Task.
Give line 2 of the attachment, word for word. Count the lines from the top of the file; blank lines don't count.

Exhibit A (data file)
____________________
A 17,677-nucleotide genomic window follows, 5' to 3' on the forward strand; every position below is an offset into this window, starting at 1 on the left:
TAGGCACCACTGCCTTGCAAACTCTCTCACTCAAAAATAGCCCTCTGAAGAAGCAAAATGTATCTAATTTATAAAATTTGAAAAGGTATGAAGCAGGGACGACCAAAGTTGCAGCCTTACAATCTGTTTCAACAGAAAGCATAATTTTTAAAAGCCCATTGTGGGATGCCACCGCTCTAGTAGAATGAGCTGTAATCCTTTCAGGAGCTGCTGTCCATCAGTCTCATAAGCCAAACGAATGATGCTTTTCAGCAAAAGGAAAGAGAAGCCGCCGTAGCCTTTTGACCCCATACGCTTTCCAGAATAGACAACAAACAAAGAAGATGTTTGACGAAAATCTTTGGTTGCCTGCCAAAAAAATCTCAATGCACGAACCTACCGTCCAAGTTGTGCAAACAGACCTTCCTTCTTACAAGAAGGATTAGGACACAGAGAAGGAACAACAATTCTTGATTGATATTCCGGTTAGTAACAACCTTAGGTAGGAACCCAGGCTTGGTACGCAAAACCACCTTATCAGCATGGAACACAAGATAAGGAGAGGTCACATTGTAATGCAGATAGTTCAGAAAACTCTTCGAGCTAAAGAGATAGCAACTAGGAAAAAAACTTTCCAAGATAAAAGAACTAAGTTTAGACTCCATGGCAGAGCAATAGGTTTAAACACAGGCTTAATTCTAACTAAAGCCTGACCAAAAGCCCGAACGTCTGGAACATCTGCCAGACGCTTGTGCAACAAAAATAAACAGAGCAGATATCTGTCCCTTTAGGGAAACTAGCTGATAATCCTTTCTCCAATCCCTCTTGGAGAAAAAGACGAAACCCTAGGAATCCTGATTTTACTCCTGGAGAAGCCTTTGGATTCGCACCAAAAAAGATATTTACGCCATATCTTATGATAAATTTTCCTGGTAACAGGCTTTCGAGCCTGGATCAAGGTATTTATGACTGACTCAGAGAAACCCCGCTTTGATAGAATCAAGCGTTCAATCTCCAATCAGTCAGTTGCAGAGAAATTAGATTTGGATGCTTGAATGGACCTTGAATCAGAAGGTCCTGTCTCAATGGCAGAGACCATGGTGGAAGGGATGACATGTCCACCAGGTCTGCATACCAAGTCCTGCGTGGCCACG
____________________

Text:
TAGGCACCACTGCCTTGCAAACTCTCTCACTCAAAAATAGCCCTCTGAAGAAGCAAAATGTATCTAATTTATAAAATTTGAAAAGGTATGAAGCAGGGACGACCAAAGTTGCAGCCTTACAATCTGTTTCAACAGAAAGCATAATTTTTAAAAGCCCATTGTGGGATGCCACCGCTCTAGTAGAATGAGCTGTAATCCTTTCAGGAGCTGCTGTCCATCAGTCTCATAAGCCAAACGAATGATGCTTTTCAGCAAAAGGAAAGAGAAGCCGCCGTAGCCTTTTGACCCCATACGCTTTCCAGAATAGACAACAAACAAAGAAGATGTTTGACGAAAATCTTTGGTTGCCTGCCAAAAAAATCTCAATGCACGAACCTACCGTCCAAGTTGTGCAAACAGACCTTCCTTCTTACAAGAAGGATTAGGACACAGAGAAGGAACAACAATTCTTGATTGATATTCCGGTTAGTAACAACCTTAGGTAGGAACCCAGGCTTGGTACGCAAAACCACCTTATCAGCATGGAACACAAGATAAGGAGAGGTCACATTGTAATGCAGATAGTTCAGAAAACTCTTCGAGCTAAAGAGATAGCAACTAGGAAAAAAACTTTCCAAGATAAAAGAACTAAGTTTAGACTCCATGGCAGAGCAATAGGTTTAAACACAGGCTTAATTCTAACTAAAGCCTGACCAAAAGCCCGAACGTCTGGAACATCTGCCAGACGCTTGTGCAACAAAAATAAACAGAGCAGATATCTGTCCCTTTAGGGAAACTAGCTGATAATCCTTTCTCCAATCCCTCTTGGAGAAAAAGACGAAACCCTAGGAATCCTGATTTTACTCCTGGAGAAGCCTTTGGATTCGCACCAAAAAAGATATTTACGCCATATCTTATGATAAATTTTCCTGGTAACAGGCTTTCGAGCCTGGATCAAGGTATTTATGACTGACTCAGAGAAACCCCGCTTTGATAGAATCAAGCGTTCAATCTCCAATCAGTCAGTTGCAGAGAAATTAGATTTGGATGCTTGAATGGACCTTGAATCAGAAGGTCCTGTCTCAATGGCAGAGACCATGGTGGAAGGGATGACATGTCCACCAGGTCTGCATACCAAGTCCTGCGTGGCCACG